Windfall elimination provision


Q. I will be 62 this month. I am a federal retiree and receive approximately $3,200 gross for my monthly annuity. My Social Security statement says I would receive $1,221 per month. I was a civil service offset employee as I had previous civil service from 1971 to 1975. I returned to federal employment in January 1987 and retired in January 2014. Will I be able to collect the whole $1,221 in Social Security benefits, or will it be reduced by the GPO? I’m confused because I’m reading about federal pensions and no Social Security was paid. I therefore paid into my retirement pension and Social Security for 27 years. Can you please answer this for me?

A. While the government pension offset provision won’t apply in your case, the windfall elimination provision may. If you have fewer than 30 years of substantial earnings under Social Security, your Social Security benefit will be reduced. For more information about the WEP, go to


About Author

Reg Jones was head of retirement and insurance policy at the Office of Personnel Management. Email your retirement-related questions to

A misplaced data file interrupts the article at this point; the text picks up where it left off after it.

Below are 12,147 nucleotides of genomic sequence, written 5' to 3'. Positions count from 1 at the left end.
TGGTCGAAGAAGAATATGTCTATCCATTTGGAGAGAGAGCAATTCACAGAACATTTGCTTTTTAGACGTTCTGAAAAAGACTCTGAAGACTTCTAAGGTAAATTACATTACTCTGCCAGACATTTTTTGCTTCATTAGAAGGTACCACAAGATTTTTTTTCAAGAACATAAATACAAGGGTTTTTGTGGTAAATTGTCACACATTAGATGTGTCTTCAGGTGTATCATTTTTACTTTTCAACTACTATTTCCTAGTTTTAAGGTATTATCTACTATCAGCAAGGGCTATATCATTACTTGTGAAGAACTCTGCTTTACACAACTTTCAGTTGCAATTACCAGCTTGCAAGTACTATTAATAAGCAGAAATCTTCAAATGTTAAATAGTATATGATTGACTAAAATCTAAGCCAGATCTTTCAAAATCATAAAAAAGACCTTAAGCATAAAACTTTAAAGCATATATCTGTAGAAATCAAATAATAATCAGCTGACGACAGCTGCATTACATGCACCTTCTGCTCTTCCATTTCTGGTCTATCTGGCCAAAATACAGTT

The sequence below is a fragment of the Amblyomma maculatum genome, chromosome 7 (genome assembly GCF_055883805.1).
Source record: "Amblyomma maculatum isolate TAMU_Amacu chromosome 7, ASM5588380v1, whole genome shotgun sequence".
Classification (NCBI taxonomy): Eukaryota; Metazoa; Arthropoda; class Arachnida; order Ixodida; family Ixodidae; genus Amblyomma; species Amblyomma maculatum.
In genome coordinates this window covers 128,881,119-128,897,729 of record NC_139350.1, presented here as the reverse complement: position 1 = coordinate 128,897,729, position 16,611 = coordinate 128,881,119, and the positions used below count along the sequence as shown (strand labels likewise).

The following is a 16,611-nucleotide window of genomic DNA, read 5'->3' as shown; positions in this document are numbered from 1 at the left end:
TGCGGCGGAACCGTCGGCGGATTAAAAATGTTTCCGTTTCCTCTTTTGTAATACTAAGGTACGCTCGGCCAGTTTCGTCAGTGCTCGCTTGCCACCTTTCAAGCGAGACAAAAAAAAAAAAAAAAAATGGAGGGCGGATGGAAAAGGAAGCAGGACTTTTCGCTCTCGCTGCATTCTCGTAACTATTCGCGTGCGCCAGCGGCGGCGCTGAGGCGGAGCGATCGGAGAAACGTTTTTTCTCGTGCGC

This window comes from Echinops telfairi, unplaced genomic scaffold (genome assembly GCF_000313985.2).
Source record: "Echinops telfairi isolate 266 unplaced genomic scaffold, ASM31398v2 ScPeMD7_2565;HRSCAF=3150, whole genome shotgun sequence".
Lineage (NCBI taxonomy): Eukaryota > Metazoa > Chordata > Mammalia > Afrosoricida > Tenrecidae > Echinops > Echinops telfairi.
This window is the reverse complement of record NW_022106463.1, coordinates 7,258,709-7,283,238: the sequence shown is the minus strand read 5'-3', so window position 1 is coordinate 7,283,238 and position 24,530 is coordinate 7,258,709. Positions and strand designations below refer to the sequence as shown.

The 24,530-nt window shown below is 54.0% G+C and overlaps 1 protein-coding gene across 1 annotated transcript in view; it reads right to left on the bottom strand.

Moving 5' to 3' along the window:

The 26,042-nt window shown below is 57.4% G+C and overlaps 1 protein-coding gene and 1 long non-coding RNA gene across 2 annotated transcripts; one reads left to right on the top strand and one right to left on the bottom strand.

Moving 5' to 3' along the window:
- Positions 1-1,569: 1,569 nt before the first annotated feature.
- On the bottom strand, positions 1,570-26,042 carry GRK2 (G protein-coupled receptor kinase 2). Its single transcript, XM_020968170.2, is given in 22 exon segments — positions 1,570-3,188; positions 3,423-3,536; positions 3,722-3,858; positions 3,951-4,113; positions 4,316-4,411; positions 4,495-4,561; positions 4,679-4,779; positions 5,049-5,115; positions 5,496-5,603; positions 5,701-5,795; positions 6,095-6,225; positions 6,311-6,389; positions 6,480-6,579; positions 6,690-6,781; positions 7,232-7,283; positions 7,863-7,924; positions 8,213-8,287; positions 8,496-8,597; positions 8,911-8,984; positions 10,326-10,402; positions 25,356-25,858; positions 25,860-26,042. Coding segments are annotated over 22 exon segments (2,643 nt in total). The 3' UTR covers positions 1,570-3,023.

1. I worked for the Federal Government as a CSRS employee for 36 years, and I had 4 years Air Force before that–for a grand total of 40 years civil service. I’m considering filing for my social security benefits early, at age 62, but I’m wondering how much my benefit will be reduced, because of the WEP? I worked various part-time jobs on the side, while I was working with the government, like for the Army and Air Force Reserves, but I have a feeling that for most of my 36 years CSRS, I did not have “substantial earnings” under social security. On the positive side, I’ve heard that since I’ve re-married and still have younger children at home, 2 and 7 years of age, I will get some benefit for every child under the age of 18. I talked to a Soc Sec agent recently on the phone and she told me my un-reduced benefit of $510 will be reduced to $346, because I’m retiring early, but because I have over 30 years of earnings, I will “not” be affected by the WEP–and that was contrary information to what I’d always been told before. In my situation, can you clarify whether I will or will not be affected adversely by the WEP, since for many years of my work history I may not have paid a substantial enough amount into soc security?

    • You will be subject to the WEP because you don’t have 30 years of substantial earnings under Social Security. To see what constitutes “substantial earnings”, year-by-year, go to As for children’s benefits, they are only paid to the children of a deceased retiree.

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